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SECTION 1. CHEMICAL IDENTIFICATION

CHEMINFO Record Number: 638
CCOHS Chemical Name: Potassium acid oxalate

Synonyms:
Ethanedioic acid, monopotassium salt
Monopotassium ethanedioate
Monopotassium oxalate
Oxalic acid, monopotassium salt
Potassium hydrogen oxalate
Potassium binoxalate
Potassium oxalate
Potassium salt of sorrel
Sorrel salt
Ethanedioic acid, monopotassium salt, monohydrate
Potassium acid oxalate monohydrate

Chemical Name French: Binoxalate de potassium
CAS Registry Number: 127-95-7
Other CAS Registry Number(s): 6487-48-5
RTECS Number(s): RO3600000
Chemical Family: Saturated aliphatic carboxylic acid salt / saturated aliphatic dicarboxylic acid salt / alkanedioic acid / oxalate / monopotassium salt
Molecular Formula: C2-H-K-O4
Structural Formula: HO-CO-CO-O.K

SECTION 2. DESCRIPTION

Appearance and Odour:
Odourless, white crystals; hygroscopic (absorbs moisture from the air).(2)

Odour Threshold:
Odourless

Warning Properties:
POOR - potassium acid oxalate is odourless.

Composition/Purity:
Potassium acid oxalate is commercially available in a monohydrate crystalline form (CAS 6487-48-5). Potassium acid oxalate is one of the soluble salts of oxalic acid. It has many similarities (properties and hazards) to other oxalates. This record contains the available information specific for potassium acid oxalate, supplemented with general information on oxalic acid and oxalate salts which is applicable to potassium acid oxalate.

Uses and Occurrences:
Used in ink stain removal; cleaning metals and wood; in photography; mordant in dyeing; and bleaching agent for stearic acid.(2)


SECTION 3. HAZARDS IDENTIFICATION

POTENTIAL HEALTH EFFECTS

Effects of Short-Term (Acute) Exposure

Inhalation:
Dust or mist (from solutions) can irritate the nose and throat, causing sore throat, coughing and difficult breathing.(4)

Skin Contact:
Dusts or mists (from solutions) may cause skin irritation, especially after prolonged exposure. No specific information is available, but excessive contact with the free acid, oxalic acid, may produce a delayed localized pain and discolouration of the skin, with fingernails becoming brittle and blue-coloured. These effects are attributed to the calcium-binding capability of oxalic acid and its salts.(4,5,9)
There is no specific information on the skin absorption of oxalate salts.

Eye Contact:
Dusts or mists (from solutions) can probably cause eye irritation. No specific information is available for eye contact, but oxalate salts have produced redness and swelling of mucous membranes.(8)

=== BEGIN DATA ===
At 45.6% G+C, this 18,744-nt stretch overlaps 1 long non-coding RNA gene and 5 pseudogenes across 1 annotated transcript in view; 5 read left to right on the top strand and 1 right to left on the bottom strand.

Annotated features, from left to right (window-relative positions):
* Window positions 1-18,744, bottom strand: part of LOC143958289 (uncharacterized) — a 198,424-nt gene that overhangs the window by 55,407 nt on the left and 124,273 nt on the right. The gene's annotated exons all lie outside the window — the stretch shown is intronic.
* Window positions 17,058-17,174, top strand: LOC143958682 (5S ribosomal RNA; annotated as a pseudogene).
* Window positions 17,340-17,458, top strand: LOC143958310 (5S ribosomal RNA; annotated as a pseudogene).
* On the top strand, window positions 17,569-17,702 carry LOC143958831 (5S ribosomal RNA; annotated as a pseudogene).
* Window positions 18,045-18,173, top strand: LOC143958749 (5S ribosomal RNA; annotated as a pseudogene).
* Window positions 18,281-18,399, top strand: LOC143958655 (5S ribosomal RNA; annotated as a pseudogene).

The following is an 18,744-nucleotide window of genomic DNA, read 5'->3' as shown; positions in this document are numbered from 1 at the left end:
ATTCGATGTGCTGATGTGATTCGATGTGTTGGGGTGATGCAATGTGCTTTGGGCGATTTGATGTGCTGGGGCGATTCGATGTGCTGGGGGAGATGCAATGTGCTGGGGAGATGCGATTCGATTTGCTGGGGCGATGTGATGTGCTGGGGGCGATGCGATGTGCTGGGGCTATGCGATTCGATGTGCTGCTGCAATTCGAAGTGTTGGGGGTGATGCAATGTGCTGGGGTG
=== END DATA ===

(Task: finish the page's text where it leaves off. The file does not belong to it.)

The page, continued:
Ingestion:
Oxalates can cause severe poisoning or death, depending on the concentration and total amount of material ingested. Dilute solutions may cause no immediate irritation or pain, while concentrated material (such as 10% solutions or the solid) can cause burning pain in the mouth, throat and stomach, followed by profuse, sometimes bloody, vomiting (corrosive effects).
Small doses of oxalate in the body may cause headache, cramps, pain, and twitching in muscles. Larger doses can cause weak and irregular heartbeat, a drop in blood pressure and signs of heart failure.(4)
Large doses rapidly cause a shock-like state, convulsions, coma and possibly death.(4,9)
The average lethal dose for an adult is probably about 10 to 15 grams but the lowest reported lethal dose was 1 gram (about 15 mg/kg).(1) A delayed effect of ingestion is kidney damage, possibly leading to kidney failure, due to deposition of calcium oxalate crystals.(4,5,9)

Effects of Long-Term (Chronic) Exposure

SKIN: Oxalate solutions can cause localized pain and discolouration of the fingers and nails, and possibly ulcers and gangrene.(9)
URINARY STONE FORMATION: No specific information is available for potassium acid oxalate. However, long-term exposure to oxalic acid by ingestion, skin absorption and inhalation has been linked to stone formation (calculi) in the kidney and urinary tract of workers. Painful abdominal spasms (during the passing of the stone), as well as painful and difficult urination were reported.(7)

Carcinogenicity:

Information not available

The International Agency for Research on Cancer (IARC) has not evaluated the carcinogenicity of this chemical.

The American Conference of Governmental Industrial Hygienists (ACGIH) has no listing for this chemical.

The US National Toxicology Program (NTP) has not listed this chemical in its report on carcinogens.

Teratogenicity and Embryotoxicity:
Information not available

Reproductive Toxicity:
Information not available

Mutagenicity:
Information not available

Toxicologically Synergistic Materials:
Information not available

Potential for Accumulation:
Potassium acid oxalate is excreted unchanged from the body or may be converted to crystals of calcium oxalate salt. This insoluble salt may be excreted or may accumulate in the body as stones (calculi) which can block the kidney or urinary tract.(3)


SECTION 4. FIRST AID MEASURES

Inhalation:
Remove source of contamination or move victim to fresh air. If breathing is difficult, obtain medical attention immediately.

Skin Contact:
Remove contaminated clothing, shoes and leather goods (e.g. watchbands, belts). As quickly as possible, flush contaminated area with lukewarm, gently running water for at least 10 minutes, by the clock. If irritation persists, obtain medical advice immediately. Completely decontaminate clothing, shoes and leather goods before re-use or discard.

Eye Contact:
Immediately flush the contaminated eye(s) with lukewarm, gently flowing water for 20 minutes, by the clock, holding the eyelid(s) open. Take care not to rinse contaminated water into the non-affected eye. If irritation persists, obtain medical attention immediately.

Ingestion: